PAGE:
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Uh-Oh, Canada A weak Canadian dollar and public unwillingness to cater to owners' bottom lines is driving teams south

June 21, 2004
June 21, 2004

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June 21, 2004

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Uh-Oh, Canada A weak Canadian dollar and public unwillingness to cater to owners' bottom lines is driving teams south

There was something almost allegorical about arrivistes from the
Sun Belt (the Tampa Bay Lightning) beating stalwarts from Alberta
(the Calgary Flames) to win the Stanley Cup this month. When
Canadian teams compete in American leagues these days, they
seldom come out ahead. Since 1994 three professional franchises
have made like Canada geese and migrated south: the Quebec
Nordiques (to Colorado), the Winnipeg Jets (to Phoenix) and the
Vancouver Grizzlies (to Memphis). And by 2005 the Montreal Expos
will likely have moved to ... somewhere in the U.S. "Canadians
love sports," says Brian Burke, until recently president of the
Vancouver Canucks, "but their teams just can't compete under
these conditions."

This is an article from the June 21, 2004 issue Original Layout

The most onerous condition is the currency exchange rate.
Canadian franchises pay athletes in U.S. dollars but take in most
of their revenues in Canadian dollars. When the Canadian dollar
is worth 73 U.S. cents, as it was at the close of trading last
week, it's tough to compete. When it's worth 62 cents, as it was
as recently as last summer, competing is almost impossible.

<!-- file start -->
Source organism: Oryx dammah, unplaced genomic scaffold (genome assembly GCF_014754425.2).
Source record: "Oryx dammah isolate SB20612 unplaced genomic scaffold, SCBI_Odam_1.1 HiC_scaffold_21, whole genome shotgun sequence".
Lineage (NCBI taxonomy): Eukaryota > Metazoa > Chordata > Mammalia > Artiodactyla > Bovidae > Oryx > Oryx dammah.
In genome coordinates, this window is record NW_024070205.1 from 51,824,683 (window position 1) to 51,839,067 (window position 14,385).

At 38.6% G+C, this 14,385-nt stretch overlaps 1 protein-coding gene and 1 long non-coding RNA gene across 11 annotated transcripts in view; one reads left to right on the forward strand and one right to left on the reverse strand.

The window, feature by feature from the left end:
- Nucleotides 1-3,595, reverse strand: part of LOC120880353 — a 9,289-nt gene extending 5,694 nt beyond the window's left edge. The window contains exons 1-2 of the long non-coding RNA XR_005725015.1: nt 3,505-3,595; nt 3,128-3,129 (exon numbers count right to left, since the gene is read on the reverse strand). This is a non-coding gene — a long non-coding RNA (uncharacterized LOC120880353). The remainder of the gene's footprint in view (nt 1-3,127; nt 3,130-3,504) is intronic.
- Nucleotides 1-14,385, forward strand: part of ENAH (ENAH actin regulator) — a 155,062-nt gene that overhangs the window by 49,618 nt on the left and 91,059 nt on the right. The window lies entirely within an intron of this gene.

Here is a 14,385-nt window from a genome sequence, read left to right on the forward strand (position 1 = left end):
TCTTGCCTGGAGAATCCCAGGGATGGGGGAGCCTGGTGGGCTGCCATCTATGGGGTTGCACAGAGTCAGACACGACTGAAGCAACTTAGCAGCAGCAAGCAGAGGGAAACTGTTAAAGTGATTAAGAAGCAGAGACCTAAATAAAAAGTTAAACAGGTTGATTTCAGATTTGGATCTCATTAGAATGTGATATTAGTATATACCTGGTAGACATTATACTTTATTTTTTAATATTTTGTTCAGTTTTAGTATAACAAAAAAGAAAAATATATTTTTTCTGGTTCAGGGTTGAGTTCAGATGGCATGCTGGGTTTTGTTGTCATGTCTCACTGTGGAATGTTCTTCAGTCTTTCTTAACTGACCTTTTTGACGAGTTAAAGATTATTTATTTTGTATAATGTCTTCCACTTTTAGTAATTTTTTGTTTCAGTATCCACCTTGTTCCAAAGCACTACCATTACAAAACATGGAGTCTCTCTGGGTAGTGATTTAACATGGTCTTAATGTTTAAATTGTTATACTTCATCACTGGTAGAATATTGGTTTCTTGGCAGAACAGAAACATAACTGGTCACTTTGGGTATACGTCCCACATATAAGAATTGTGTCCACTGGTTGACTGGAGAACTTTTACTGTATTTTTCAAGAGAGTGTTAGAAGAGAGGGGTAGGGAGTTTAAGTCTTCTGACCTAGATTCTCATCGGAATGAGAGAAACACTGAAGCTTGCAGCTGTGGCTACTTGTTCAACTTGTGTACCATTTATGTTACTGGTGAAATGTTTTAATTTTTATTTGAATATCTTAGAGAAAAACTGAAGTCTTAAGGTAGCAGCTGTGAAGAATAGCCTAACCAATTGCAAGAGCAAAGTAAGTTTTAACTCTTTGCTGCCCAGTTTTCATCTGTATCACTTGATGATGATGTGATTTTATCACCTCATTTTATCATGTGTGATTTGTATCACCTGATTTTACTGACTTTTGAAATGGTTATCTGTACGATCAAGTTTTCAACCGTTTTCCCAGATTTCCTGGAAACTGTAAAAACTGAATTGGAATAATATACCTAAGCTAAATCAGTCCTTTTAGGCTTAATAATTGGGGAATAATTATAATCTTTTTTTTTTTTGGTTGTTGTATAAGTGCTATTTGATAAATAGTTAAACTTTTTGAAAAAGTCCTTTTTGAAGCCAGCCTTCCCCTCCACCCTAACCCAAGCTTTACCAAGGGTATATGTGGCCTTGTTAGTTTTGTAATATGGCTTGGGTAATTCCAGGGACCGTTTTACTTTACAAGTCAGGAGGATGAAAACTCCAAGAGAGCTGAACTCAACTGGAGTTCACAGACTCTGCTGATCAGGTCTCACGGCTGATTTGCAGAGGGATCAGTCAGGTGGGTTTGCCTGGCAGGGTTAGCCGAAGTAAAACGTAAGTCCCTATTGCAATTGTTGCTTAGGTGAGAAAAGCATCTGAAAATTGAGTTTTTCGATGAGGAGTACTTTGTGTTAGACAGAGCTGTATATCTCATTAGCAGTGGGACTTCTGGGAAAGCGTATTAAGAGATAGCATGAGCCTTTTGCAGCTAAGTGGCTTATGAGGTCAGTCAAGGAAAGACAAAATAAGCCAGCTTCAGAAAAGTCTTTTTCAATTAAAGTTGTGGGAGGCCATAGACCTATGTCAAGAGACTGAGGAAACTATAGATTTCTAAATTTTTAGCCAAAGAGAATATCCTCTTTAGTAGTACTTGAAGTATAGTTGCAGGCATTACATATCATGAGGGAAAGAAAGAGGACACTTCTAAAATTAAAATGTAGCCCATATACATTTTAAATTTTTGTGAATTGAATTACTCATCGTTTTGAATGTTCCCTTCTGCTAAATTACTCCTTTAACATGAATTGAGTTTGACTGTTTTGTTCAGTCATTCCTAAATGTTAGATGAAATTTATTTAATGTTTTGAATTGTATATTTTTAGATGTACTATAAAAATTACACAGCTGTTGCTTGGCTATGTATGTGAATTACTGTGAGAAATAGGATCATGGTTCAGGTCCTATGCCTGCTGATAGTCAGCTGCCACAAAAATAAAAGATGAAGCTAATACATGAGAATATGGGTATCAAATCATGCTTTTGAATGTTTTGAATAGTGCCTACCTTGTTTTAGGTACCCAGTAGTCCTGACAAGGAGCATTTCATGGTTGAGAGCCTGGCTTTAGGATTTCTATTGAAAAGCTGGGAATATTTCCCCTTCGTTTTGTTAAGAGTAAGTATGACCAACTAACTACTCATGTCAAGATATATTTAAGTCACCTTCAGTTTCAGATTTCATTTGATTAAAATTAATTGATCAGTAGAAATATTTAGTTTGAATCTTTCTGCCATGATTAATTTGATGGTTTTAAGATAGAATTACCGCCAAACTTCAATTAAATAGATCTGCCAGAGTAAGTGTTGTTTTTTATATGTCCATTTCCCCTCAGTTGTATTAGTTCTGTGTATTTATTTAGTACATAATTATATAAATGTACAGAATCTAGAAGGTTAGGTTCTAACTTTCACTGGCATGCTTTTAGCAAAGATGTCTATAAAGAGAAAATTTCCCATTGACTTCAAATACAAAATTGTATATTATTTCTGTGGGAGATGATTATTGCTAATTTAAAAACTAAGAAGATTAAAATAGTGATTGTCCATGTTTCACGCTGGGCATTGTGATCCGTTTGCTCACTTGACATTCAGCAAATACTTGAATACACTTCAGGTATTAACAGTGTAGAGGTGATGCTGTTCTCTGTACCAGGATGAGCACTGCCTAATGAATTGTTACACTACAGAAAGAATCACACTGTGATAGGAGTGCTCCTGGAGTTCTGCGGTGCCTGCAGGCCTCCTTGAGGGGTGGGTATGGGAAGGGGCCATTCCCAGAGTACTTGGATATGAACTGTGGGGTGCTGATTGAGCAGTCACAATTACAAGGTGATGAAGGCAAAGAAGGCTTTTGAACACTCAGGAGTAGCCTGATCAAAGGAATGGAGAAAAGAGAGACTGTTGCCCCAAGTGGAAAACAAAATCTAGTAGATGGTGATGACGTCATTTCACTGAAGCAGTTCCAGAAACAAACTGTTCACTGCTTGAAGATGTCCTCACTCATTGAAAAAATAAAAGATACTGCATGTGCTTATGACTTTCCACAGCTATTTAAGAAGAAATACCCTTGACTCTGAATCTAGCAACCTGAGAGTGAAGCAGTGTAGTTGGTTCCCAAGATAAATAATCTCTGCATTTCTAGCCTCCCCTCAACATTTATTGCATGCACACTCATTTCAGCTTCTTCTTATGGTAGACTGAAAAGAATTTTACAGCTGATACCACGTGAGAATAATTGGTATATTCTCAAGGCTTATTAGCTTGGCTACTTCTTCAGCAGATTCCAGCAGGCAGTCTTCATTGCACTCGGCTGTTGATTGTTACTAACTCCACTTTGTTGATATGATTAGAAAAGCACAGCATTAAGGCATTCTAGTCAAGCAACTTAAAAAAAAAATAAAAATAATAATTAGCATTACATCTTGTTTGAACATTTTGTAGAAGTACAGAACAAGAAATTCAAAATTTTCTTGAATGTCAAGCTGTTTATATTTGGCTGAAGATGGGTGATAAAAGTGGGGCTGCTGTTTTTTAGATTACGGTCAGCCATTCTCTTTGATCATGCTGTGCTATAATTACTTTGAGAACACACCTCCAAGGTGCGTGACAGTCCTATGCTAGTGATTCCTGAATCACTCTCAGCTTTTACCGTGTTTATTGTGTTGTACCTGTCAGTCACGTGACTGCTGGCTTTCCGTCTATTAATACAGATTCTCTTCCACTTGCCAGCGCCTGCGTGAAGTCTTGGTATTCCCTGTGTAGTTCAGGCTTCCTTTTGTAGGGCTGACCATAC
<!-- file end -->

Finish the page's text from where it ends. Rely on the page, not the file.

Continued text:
Toronto Blue Jays president and CEO Paul Godfrey attributes 60%
of his team's losses ($70 million over the last two years) to the
currency gap. "Assuming the payroll is $50 million," he says,
"for every cent the Canadian dollar falls, it costs us $400,000.
That kills us."

Cultural attitudes about sports also work against Canadian teams.
U.S. franchises have become adept at obtaining--extorting?--tax
breaks and public funds to build venues. That concept is, well,
foreign to Canadians. Not only do teams there have to pay for
construction of their own facilities (the Canucks pay $10 million
a year to service the debt on the arena they built in 1995), but
they are also taxed at a higher rate than their U.S. rivals. "The
[government's] attitude is, Rich players and rich owners, a pox
on their homes," says Godfrey. "We pay more tax on our ticket
sales than [promoters of] other entertainment events [10% versus
8%]. We even have to pay tax on the free tickets distributed to
players' wives."

There is some reason for optimism in Canada. In 1999 NHL owners
successfully lobbied for the Canadian Currency Assistance Plan,
which helps the franchises defray some of their losses. Five of
the country's six NHL teams made the playoffs, suggesting that
savvy management can overcome financial constraints. The teams'
success also augurs well for sponsorship dollars next season
(provided there is a next season). What's more, several provinces
recently voted to use public money to build junior hockey rinks
as well as stadiums for Canadian Football League teams.

Now, says Burke, it's time to extend that attitude to the
country's major pro franchises. "It's clear," he says, "that
long-term viability depends on it." --L.J.W.

COLOR PHOTO: SPORTSCHROME EX CHANGE Jose Vidro and his mates in Montreal will soon be thefourth team to leave Canada since 1994.